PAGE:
White House coronavirus task force worried about Boston, Massachusetts

White House coronavirus task force worried about Boston, Massachusetts

The White House Coronavirus Task Force remains focused on the outbreak in Boston and Massachusetts — with a key member of the president’s team saying all eyes are on this region.

“Our hearts go out to all these cities and the hospital workers on those front lines,” Dr. Deborah Birx said after announcing at Monday’s press briefing that Boston, Massachusetts and Chicago remain high-alert zones.

She then said the goal is to create a “web of understanding of what (testing) capacities can be.” But, she added states looking to begin opening up — in Phase 1 of a multi-step blueprint on returning to life — must show improvement with COVID-19 cases and deaths dropping.

She added the task force, headed by Vice President Mike Pence, remains “very much focused” on Massachusetts where the virus continues to dig in.

State health officials reported 103 new deaths in Massachusetts Monday, down from 146 deaths the day before. The total number of deaths top 1,800.

The state now has 39,643 confirmed cases of the highly contagious disease, an increase of 1,566 cases since Sunday. New York City was once seen as the hot spot — a worrisome designation that has migrated north to Boston.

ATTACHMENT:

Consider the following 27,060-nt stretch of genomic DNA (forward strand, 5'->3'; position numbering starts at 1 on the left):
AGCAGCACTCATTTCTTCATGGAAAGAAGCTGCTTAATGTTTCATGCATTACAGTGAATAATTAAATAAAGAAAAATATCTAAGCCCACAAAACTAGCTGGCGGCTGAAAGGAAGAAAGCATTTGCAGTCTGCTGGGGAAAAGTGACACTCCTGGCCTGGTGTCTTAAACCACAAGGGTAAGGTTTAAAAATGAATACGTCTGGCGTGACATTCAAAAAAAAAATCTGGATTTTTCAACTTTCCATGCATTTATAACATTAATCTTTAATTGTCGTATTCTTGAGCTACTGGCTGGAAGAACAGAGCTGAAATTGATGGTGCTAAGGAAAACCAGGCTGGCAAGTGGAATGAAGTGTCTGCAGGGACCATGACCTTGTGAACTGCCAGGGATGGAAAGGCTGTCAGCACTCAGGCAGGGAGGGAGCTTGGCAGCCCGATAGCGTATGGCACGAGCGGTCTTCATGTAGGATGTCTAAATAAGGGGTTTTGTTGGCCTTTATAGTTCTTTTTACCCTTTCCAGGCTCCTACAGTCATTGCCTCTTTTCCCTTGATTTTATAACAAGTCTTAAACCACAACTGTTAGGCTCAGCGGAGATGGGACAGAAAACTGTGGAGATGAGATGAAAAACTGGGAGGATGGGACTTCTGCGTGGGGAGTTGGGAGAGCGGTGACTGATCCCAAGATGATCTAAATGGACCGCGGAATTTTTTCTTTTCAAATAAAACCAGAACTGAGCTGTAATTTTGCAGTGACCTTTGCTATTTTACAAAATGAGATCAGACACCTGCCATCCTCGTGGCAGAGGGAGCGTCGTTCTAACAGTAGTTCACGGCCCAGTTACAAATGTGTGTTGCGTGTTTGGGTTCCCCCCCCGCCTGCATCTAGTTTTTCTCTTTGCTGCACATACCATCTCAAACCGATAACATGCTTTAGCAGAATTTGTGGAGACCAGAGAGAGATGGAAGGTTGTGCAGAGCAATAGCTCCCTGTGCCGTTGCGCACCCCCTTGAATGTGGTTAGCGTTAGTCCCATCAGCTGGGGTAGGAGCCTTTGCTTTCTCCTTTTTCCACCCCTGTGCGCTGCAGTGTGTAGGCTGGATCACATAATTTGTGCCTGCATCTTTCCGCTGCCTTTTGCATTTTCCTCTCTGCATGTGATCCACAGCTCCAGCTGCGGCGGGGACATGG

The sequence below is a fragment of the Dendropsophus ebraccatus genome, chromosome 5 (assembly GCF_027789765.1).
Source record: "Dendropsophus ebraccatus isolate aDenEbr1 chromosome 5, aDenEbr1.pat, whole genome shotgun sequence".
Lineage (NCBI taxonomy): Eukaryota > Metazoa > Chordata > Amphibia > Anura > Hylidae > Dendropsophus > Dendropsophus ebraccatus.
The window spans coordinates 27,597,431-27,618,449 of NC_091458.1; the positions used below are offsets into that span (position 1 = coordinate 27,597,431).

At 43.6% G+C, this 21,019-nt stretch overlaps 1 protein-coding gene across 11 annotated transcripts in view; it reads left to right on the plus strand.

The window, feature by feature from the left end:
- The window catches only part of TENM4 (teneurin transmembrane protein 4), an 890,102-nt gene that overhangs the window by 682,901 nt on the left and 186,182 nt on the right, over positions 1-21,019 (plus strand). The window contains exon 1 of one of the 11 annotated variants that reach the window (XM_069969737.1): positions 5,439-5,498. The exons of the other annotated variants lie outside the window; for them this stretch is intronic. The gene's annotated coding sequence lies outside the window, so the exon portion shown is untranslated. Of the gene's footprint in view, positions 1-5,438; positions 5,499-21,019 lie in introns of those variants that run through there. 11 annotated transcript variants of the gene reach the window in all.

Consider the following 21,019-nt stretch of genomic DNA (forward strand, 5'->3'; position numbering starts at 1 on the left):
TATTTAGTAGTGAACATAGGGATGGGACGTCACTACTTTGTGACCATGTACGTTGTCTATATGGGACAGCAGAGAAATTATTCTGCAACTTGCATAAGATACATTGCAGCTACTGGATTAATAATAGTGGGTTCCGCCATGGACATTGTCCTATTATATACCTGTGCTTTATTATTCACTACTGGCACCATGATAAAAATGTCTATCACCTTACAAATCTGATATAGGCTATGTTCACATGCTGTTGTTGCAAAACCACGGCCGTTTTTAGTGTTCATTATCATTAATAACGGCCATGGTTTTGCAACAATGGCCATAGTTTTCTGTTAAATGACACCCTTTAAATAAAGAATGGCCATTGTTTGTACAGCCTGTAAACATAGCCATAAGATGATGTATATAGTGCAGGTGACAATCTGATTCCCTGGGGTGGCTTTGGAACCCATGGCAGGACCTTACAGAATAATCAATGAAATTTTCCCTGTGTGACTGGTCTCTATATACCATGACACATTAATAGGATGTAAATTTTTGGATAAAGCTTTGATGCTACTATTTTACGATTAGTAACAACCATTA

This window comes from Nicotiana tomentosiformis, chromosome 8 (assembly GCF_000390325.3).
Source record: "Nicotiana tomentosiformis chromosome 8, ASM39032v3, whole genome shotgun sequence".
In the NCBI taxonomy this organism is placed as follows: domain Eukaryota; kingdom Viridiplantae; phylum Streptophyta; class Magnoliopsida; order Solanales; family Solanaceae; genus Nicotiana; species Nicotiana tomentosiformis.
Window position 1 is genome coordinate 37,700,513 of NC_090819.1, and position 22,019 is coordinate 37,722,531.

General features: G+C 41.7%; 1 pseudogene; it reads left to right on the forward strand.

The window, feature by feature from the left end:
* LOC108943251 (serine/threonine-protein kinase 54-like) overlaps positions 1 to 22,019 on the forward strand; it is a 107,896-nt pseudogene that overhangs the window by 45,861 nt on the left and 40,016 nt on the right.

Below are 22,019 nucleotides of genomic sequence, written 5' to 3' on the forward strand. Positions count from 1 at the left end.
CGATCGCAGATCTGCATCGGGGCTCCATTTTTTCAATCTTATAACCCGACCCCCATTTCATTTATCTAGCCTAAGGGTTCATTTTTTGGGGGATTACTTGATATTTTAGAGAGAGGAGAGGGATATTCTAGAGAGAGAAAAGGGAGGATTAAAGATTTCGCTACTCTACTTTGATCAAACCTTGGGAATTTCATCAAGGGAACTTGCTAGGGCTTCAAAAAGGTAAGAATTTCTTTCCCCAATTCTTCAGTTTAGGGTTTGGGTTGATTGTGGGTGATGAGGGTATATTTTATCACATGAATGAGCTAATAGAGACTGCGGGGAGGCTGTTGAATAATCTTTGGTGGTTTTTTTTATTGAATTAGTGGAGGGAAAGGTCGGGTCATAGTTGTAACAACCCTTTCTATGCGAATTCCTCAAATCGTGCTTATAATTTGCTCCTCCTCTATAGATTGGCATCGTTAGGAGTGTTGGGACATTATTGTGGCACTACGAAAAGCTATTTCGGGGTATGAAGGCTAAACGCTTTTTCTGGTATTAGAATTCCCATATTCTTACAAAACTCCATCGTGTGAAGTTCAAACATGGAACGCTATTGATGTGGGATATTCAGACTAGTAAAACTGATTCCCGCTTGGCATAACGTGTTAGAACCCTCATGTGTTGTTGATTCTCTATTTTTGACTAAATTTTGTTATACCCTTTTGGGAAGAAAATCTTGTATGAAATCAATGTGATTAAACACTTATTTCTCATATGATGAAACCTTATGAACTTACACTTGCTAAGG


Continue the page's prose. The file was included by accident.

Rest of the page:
Middlesex County has the most confirmed cases in Massachusetts with 9,253 cases, followed by Suffolk County with 8,314 cases.

For most people, the coronavirus causes mild or moderate symptoms, such as fever and cough, that clear up in two to three weeks. For some, especially older adults and the infirm, it can cause more severe illness, including pneumonia, and death.

“You were there for us and we are going to be there for you,” New York Gov. Andrew Cuomo said Sunday when he announced he has 400 ventilators ready to send to Massachusetts.

As the Herald reported late last week, the densely packed city of Chelsea has the highest rate of COVID-19 infection in the state, 1,890 per 100,000 residents, with 712 cases as of April 14, according to a public health ranking.

Brockton, which has 1,202 cases, has the second highest rate, 1,222 per 100,000 residents. Randolph, with just 367 cases, has the third-highest, 1,073 per 100,000 residents.

“The worst is yet to come for a lot of people,” Boston Mayor Martin Walsh warned Monday. “Even when we’re beyond the curve, we’re going to have positive cases of coronavirus, we’re still going to have loss of life.”

The Associated Press contributed to this story.

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